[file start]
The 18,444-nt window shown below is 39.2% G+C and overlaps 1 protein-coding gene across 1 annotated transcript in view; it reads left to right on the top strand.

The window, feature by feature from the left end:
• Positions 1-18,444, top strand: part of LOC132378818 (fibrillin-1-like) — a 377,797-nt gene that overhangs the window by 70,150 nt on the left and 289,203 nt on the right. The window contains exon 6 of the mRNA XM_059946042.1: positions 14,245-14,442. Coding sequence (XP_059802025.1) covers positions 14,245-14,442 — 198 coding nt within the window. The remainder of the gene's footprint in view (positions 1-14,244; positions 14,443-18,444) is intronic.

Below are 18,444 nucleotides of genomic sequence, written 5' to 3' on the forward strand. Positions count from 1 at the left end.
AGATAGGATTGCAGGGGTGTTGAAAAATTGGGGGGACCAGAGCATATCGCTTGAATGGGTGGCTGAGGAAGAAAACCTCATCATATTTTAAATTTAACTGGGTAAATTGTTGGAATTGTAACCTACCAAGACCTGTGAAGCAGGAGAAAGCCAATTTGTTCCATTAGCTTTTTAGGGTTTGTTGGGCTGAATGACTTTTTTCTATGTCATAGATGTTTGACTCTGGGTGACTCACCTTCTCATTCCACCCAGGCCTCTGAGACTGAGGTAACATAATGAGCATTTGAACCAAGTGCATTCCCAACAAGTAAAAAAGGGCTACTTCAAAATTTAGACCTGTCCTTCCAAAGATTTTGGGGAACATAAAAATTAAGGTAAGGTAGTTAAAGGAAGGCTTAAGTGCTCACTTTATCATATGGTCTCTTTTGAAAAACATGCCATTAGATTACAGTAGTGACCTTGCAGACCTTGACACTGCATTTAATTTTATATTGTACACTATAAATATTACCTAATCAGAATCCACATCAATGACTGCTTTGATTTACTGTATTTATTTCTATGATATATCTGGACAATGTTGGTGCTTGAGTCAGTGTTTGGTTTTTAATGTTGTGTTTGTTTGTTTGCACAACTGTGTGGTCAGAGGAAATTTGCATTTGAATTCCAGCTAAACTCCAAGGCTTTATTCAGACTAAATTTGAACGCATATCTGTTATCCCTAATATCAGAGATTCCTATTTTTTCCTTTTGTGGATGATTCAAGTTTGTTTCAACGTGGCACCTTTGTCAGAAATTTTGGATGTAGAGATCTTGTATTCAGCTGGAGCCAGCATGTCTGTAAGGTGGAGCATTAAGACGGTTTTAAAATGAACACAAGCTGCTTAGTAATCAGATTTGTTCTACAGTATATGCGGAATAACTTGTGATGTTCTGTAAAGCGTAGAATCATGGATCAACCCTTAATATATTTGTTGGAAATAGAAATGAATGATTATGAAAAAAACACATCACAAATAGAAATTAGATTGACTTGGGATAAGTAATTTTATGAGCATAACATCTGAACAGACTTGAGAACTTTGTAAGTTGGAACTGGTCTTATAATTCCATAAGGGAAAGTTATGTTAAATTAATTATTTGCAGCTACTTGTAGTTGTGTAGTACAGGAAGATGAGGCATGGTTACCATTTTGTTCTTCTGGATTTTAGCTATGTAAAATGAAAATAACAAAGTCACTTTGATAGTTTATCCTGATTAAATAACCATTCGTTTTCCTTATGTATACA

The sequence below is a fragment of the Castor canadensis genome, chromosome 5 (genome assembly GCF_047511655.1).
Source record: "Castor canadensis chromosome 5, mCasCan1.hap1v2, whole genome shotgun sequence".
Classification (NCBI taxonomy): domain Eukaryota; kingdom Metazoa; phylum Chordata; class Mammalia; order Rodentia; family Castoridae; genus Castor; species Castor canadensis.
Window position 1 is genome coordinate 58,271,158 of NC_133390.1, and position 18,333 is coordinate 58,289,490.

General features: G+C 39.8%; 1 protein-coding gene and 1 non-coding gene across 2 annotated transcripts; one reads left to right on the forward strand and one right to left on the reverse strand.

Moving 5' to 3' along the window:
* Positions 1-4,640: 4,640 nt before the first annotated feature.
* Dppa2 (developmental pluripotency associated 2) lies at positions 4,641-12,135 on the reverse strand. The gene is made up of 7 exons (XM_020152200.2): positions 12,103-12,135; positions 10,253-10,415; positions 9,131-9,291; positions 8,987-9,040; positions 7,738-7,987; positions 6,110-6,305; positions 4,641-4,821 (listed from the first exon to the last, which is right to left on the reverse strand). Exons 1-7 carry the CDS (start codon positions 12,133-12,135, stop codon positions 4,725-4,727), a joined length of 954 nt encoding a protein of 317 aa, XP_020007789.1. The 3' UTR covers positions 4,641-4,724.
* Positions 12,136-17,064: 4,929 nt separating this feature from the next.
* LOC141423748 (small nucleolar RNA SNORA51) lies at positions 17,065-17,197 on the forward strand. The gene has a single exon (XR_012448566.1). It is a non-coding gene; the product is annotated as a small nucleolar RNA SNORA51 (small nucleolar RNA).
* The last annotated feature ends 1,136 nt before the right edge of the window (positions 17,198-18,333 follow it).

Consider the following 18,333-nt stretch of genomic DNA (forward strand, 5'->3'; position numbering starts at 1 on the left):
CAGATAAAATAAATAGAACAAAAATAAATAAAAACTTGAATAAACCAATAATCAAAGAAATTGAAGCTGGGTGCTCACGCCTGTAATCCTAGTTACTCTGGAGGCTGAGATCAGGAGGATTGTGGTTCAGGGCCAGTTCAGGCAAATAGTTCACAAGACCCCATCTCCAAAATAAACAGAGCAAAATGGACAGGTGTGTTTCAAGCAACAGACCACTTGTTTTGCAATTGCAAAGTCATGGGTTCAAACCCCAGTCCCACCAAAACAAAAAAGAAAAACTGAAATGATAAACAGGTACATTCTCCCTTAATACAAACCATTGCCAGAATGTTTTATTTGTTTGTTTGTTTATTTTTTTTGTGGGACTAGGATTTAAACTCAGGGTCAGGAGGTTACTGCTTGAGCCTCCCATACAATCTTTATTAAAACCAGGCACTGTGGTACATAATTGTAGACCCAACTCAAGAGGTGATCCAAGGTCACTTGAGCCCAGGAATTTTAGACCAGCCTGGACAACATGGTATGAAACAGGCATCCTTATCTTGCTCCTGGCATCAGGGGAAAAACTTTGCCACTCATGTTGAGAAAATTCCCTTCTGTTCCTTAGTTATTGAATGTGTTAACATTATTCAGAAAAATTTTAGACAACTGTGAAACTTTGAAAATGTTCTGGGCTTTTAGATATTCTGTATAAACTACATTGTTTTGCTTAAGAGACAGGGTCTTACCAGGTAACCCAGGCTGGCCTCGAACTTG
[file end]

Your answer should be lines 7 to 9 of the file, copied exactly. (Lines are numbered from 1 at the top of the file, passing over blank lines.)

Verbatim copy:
Source record: "Castor canadensis chromosome 5, mCasCan1.hap1v2, whole genome shotgun sequence".
Classification (NCBI taxonomy): domain Eukaryota; kingdom Metazoa; phylum Chordata; class Mammalia; order Rodentia; family Castoridae; genus Castor; species Castor canadensis.
Window position 1 is genome coordinate 58,271,158 of NC_133390.1, and position 18,333 is coordinate 58,289,490.